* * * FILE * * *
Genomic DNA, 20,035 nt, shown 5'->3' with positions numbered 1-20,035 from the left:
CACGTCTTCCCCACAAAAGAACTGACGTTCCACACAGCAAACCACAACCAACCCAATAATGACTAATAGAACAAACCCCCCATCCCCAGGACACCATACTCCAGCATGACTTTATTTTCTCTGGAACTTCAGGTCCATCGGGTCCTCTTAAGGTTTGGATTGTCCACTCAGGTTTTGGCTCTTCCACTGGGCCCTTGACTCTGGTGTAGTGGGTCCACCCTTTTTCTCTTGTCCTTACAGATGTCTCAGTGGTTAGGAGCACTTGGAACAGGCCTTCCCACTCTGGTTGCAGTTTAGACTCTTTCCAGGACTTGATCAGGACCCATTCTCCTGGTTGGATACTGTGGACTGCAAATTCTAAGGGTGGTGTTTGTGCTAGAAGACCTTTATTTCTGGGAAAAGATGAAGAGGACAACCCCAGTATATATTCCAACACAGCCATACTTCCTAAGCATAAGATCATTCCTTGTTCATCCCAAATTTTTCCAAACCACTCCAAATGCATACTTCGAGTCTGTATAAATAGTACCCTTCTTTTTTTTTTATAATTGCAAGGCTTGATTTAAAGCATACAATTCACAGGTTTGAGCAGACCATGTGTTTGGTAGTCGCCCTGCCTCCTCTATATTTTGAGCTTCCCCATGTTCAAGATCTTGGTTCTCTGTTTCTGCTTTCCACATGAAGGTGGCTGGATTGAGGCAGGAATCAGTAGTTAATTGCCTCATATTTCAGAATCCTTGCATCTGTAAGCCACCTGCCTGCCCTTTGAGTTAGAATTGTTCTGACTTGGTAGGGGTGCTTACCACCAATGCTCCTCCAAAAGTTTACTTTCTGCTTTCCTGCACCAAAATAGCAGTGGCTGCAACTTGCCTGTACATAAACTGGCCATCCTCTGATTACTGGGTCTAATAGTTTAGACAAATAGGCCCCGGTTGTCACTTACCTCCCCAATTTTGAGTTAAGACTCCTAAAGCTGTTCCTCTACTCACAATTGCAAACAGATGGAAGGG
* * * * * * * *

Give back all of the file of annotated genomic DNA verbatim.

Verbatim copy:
Genomic DNA, 20,035 nt, shown 5'->3' with positions numbered 1-20,035 from the left:
CACGTCTTCCCCACAAAAGAACTGACGTTCCACACAGCAAACCACAACCAACCCAATAATGACTAATAGAACAAACCCCCCATCCCCAGGACACCATACTCCAGCATGACTTTATTTTCTCTGGAACTTCAGGTCCATCGGGTCCTCTTAAGGTTTGGATTGTCCACTCAGGTTTTGGCTCTTCCACTGGGCCCTTGACTCTGGTGTAGTGGGTCCACCCTTTTTCTCTTGTCCTTACAGATGTCTCAGTGGTTAGGAGCACTTGGAACAGGCCTTCCCACTCTGGTTGCAGTTTAGACTCTTTCCAGGACTTGATCAGGACCCATTCTCCTGGTTGGATACTGTGGACTGCAAATTCTAAGGGTGGTGTTTGTGCTAGAAGACCTTTATTTCTGGGAAAAGATGAAGAGGACAACCCCAGTATATATTCCAACACAGCCATACTTCCTAAGCATAAGATCATTCCTTGTTCATCCCAAATTTTTCCAAACCACTCCAAATGCATACTTCGAGTCTGTATAAATAGTACCCTTCTTTTTTTTTTATAATTGCAAGGCTTGATTTAAAGCATACAATTCACAGGTTTGAGCAGACCATGTGTTTGGTAGTCGCCCTGCCTCCTCTATATTTTGAGCTTCCCCATGTTCAAGATCTTGGTTCTCTGTTTCTGCTTTCCACATGAAGGTGGCTGGATTGAGGCAGGAATCAGTAGTTAATTGCCTCATATTTCAGAATCCTTGCATCTGTAAGCCACCTGCCTGCCCTTTGAGTTAGAATTGTTCTGACTTGGTAGGGGTGCTTACCACCAATGCTCCTCCAAAAGTTTACTTTCTGCTTTCCTGCACCAAAATAGCAGTGGCTGCAACTTGCCTGTACATAAACTGGCCATCCTCTGATTACTGGGTCTAATAGTTTAGACAAATAGGCCCCGGTTGTCACTTACCTCCCCAATTTTGAGTTAAGACTCCTAAAGCTGTTCCTCTACTCACAATTGCAAACAGATGGAAGGG